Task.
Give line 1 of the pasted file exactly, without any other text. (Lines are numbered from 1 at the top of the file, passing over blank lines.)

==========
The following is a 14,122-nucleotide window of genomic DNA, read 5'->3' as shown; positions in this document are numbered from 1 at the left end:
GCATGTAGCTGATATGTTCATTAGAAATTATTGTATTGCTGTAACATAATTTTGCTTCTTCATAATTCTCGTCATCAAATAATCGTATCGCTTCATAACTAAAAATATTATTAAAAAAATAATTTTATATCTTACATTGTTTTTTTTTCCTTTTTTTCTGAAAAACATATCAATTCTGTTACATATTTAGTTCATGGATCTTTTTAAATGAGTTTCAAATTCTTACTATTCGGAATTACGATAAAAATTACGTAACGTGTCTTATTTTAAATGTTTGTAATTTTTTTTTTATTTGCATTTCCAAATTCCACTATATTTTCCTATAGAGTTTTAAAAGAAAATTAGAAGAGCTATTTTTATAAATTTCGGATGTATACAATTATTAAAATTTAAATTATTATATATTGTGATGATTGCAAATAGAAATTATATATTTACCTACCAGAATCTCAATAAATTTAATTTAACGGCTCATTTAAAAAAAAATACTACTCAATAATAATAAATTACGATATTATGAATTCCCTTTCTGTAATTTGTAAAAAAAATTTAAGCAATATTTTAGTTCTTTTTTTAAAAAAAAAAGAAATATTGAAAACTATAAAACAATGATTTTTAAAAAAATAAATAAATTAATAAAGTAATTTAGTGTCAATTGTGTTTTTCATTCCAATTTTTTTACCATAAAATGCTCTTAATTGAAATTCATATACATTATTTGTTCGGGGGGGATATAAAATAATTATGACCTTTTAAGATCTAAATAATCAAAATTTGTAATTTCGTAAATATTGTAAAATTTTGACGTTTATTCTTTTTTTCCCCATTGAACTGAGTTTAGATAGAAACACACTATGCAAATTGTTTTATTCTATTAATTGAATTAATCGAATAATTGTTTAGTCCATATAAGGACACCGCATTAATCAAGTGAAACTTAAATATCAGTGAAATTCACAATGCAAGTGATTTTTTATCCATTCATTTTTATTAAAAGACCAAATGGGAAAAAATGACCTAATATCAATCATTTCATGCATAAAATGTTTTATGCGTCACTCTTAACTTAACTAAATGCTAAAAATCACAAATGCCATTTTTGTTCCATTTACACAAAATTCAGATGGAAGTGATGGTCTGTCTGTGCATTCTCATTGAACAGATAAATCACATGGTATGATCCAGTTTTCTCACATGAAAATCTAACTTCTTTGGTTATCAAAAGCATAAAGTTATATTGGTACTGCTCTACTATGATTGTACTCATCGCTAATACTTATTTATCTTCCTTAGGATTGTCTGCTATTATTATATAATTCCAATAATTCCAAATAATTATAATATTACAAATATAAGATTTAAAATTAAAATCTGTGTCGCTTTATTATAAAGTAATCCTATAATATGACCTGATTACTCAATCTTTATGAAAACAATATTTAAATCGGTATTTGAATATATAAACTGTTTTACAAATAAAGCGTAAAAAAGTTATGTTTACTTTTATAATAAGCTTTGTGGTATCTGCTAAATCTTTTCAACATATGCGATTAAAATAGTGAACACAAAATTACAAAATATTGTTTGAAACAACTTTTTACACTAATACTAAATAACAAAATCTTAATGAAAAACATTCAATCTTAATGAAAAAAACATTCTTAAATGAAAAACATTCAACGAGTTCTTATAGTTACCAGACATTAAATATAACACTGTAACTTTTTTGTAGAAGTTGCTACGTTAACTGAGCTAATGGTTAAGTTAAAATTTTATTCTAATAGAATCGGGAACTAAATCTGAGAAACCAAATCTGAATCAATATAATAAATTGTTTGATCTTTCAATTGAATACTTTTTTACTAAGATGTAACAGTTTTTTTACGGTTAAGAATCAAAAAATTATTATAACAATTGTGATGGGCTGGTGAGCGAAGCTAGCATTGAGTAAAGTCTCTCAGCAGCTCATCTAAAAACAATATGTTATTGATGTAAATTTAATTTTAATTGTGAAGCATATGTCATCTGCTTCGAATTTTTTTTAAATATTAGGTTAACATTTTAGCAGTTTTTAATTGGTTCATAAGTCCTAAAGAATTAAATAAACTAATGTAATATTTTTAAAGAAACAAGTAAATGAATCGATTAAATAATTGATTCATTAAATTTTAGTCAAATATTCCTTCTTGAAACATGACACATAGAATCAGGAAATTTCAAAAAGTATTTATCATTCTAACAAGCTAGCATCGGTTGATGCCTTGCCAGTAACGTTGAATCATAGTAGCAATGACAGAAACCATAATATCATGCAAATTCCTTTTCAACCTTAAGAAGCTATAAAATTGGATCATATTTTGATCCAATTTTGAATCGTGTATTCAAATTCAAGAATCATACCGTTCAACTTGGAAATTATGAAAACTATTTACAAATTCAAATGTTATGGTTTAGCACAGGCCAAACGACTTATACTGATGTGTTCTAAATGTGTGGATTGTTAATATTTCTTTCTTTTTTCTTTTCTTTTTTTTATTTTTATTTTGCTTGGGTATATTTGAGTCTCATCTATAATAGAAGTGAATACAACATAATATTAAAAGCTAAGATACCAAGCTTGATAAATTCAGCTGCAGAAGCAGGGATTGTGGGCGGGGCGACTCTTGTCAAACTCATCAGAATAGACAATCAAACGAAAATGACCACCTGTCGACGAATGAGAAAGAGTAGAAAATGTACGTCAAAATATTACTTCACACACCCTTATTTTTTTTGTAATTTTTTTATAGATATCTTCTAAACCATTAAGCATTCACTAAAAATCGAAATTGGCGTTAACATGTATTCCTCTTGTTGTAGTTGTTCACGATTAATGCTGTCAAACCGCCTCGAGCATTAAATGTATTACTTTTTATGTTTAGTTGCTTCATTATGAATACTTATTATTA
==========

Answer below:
The following is a 14,122-nucleotide window of genomic DNA, read 5'->3' as shown; positions in this document are numbered from 1 at the left end: